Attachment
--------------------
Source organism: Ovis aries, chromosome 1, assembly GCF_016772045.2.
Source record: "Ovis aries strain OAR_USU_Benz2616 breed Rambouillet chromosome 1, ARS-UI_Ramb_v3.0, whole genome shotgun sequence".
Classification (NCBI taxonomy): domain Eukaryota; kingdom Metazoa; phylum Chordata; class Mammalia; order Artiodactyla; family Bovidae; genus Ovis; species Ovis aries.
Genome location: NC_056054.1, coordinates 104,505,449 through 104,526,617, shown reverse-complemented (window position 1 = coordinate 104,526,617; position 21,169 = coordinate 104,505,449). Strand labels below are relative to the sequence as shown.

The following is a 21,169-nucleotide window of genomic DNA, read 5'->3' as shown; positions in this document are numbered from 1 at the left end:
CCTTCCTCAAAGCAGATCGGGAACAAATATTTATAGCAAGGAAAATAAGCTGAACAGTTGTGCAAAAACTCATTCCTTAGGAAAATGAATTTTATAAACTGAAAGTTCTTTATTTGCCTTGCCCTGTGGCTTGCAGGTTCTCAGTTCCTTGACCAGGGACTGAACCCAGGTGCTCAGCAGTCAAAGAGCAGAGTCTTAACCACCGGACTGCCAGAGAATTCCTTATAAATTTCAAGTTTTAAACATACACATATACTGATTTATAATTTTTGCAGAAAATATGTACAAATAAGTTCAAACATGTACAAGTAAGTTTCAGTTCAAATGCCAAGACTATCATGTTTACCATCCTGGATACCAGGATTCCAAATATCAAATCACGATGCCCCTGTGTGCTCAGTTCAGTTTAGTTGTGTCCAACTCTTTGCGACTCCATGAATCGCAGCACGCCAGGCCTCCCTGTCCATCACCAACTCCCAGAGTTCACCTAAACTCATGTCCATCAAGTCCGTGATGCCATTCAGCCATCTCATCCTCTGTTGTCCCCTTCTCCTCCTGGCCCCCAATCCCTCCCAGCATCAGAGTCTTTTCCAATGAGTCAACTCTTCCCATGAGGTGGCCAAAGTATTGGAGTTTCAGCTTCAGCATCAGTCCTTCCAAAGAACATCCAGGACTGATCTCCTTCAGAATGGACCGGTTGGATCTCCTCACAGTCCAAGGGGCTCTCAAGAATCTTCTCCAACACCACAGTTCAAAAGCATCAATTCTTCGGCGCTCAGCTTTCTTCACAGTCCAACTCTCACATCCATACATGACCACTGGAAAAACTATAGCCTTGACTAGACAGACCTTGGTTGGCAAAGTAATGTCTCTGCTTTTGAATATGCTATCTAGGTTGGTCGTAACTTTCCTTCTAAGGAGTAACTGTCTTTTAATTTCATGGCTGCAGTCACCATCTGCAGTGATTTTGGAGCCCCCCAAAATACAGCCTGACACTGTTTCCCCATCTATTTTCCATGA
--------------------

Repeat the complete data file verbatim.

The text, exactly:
Source organism: Ovis aries, chromosome 1, assembly GCF_016772045.2.
Source record: "Ovis aries strain OAR_USU_Benz2616 breed Rambouillet chromosome 1, ARS-UI_Ramb_v3.0, whole genome shotgun sequence".
Classification (NCBI taxonomy): domain Eukaryota; kingdom Metazoa; phylum Chordata; class Mammalia; order Artiodactyla; family Bovidae; genus Ovis; species Ovis aries.
Genome location: NC_056054.1, coordinates 104,505,449 through 104,526,617, shown reverse-complemented (window position 1 = coordinate 104,526,617; position 21,169 = coordinate 104,505,449). Strand labels below are relative to the sequence as shown.

The following is a 21,169-nucleotide window of genomic DNA, read 5'->3' as shown; positions in this document are numbered from 1 at the left end:
CCTTCCTCAAAGCAGATCGGGAACAAATATTTATAGCAAGGAAAATAAGCTGAACAGTTGTGCAAAAACTCATTCCTTAGGAAAATGAATTTTATAAACTGAAAGTTCTTTATTTGCCTTGCCCTGTGGCTTGCAGGTTCTCAGTTCCTTGACCAGGGACTGAACCCAGGTGCTCAGCAGTCAAAGAGCAGAGTCTTAACCACCGGACTGCCAGAGAATTCCTTATAAATTTCAAGTTTTAAACATACACATATACTGATTTATAATTTTTGCAGAAAATATGTACAAATAAGTTCAAACATGTACAAGTAAGTTTCAGTTCAAATGCCAAGACTATCATGTTTACCATCCTGGATACCAGGATTCCAAATATCAAATCACGATGCCCCTGTGTGCTCAGTTCAGTTTAGTTGTGTCCAACTCTTTGCGACTCCATGAATCGCAGCACGCCAGGCCTCCCTGTCCATCACCAACTCCCAGAGTTCACCTAAACTCATGTCCATCAAGTCCGTGATGCCATTCAGCCATCTCATCCTCTGTTGTCCCCTTCTCCTCCTGGCCCCCAATCCCTCCCAGCATCAGAGTCTTTTCCAATGAGTCAACTCTTCCCATGAGGTGGCCAAAGTATTGGAGTTTCAGCTTCAGCATCAGTCCTTCCAAAGAACATCCAGGACTGATCTCCTTCAGAATGGACCGGTTGGATCTCCTCACAGTCCAAGGGGCTCTCAAGAATCTTCTCCAACACCACAGTTCAAAAGCATCAATTCTTCGGCGCTCAGCTTTCTTCACAGTCCAACTCTCACATCCATACATGACCACTGGAAAAACTATAGCCTTGACTAGACAGACCTTGGTTGGCAAAGTAATGTCTCTGCTTTTGAATATGCTATCTAGGTTGGTCGTAACTTTCCTTCTAAGGAGTAACTGTCTTTTAATTTCATGGCTGCAGTCACCATCTGCAGTGATTTTGGAGCCCCCCAAAATACAGCCTGACACTGTTTCCCCATCTATTTTCCATGA